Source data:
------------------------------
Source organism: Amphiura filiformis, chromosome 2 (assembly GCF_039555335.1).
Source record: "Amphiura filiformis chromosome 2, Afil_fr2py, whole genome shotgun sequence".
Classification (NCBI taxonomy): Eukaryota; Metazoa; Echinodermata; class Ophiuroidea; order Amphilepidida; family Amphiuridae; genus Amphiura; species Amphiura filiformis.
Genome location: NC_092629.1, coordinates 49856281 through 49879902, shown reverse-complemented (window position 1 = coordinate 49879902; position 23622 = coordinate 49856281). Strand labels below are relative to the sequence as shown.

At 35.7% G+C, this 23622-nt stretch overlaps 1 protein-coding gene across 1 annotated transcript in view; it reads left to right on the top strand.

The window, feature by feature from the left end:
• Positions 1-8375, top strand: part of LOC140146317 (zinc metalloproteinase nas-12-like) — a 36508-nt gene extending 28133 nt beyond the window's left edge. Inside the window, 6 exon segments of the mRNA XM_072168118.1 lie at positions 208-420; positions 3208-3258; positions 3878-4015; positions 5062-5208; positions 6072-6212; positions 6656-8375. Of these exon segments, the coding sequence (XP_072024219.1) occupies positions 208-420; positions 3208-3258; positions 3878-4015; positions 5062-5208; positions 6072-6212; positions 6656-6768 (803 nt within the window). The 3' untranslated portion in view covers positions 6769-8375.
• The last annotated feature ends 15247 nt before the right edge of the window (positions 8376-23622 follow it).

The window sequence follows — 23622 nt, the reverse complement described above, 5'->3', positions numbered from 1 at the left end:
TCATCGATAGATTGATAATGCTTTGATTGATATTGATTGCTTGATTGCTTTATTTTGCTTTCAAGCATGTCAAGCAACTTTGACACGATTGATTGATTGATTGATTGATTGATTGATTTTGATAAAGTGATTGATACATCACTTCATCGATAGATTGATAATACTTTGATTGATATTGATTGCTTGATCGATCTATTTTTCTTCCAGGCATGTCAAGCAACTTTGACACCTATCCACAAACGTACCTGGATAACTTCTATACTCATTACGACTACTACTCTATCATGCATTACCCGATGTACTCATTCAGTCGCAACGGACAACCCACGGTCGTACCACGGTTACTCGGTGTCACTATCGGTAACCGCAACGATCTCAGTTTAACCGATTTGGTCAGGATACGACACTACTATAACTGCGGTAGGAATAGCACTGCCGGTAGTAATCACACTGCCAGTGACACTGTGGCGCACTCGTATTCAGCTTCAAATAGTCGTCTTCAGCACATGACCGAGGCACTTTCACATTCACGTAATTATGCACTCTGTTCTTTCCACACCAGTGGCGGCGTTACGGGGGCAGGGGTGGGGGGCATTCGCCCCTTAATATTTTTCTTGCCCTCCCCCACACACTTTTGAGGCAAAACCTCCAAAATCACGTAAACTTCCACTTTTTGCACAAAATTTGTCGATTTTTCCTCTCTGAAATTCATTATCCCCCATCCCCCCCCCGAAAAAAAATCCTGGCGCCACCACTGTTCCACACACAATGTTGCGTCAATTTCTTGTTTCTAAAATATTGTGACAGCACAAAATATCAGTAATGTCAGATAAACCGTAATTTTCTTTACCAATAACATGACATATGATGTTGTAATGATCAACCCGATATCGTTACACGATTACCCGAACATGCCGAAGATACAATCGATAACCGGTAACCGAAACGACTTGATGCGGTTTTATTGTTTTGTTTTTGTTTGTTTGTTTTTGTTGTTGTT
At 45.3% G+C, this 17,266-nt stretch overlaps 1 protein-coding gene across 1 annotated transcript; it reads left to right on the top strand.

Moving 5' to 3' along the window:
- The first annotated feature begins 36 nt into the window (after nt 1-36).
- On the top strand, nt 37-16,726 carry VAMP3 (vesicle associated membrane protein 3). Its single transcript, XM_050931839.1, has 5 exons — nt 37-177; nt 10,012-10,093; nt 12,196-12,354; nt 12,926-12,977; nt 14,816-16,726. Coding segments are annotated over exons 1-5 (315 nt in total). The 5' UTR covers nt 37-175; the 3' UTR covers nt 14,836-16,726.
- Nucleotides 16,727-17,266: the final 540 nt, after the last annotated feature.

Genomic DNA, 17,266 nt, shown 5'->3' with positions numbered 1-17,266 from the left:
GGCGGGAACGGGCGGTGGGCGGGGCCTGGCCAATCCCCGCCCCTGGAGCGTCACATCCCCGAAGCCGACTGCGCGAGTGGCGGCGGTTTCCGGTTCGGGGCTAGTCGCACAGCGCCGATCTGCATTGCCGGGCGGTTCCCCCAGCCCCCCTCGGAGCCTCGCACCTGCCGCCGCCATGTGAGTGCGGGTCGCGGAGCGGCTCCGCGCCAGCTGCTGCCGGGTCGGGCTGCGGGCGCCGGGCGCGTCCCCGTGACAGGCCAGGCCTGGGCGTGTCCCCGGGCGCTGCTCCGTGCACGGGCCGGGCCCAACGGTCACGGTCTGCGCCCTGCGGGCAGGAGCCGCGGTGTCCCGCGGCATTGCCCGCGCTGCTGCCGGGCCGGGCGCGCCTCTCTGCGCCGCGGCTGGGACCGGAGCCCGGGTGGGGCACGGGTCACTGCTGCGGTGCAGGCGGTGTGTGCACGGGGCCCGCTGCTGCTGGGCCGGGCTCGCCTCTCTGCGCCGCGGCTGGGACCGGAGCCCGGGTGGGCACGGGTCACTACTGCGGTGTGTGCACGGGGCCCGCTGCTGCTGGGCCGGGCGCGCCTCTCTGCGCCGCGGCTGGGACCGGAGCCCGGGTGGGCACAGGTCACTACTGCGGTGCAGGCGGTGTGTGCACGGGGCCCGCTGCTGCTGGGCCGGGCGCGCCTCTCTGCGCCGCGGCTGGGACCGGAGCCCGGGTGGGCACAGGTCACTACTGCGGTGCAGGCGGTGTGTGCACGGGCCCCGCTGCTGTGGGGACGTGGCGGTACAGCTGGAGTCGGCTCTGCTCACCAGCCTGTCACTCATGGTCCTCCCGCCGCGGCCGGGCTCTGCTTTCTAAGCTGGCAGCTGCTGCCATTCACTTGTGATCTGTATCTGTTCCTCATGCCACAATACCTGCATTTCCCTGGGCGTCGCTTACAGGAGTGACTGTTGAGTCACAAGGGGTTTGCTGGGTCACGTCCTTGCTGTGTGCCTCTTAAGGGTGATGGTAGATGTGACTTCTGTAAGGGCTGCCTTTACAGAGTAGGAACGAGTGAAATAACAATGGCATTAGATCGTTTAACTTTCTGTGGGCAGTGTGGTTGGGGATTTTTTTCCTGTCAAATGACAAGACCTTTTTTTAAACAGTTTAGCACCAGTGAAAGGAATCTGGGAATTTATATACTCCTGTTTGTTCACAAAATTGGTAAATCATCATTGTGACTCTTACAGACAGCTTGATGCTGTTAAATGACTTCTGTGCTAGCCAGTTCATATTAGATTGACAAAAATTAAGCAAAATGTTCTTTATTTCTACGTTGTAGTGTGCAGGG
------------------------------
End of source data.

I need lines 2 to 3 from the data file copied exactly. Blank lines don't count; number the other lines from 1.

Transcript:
Source record: "Amphiura filiformis chromosome 2, Afil_fr2py, whole genome shotgun sequence".
Classification (NCBI taxonomy): Eukaryota; Metazoa; Echinodermata; class Ophiuroidea; order Amphilepidida; family Amphiuridae; genus Amphiura; species Amphiura filiformis.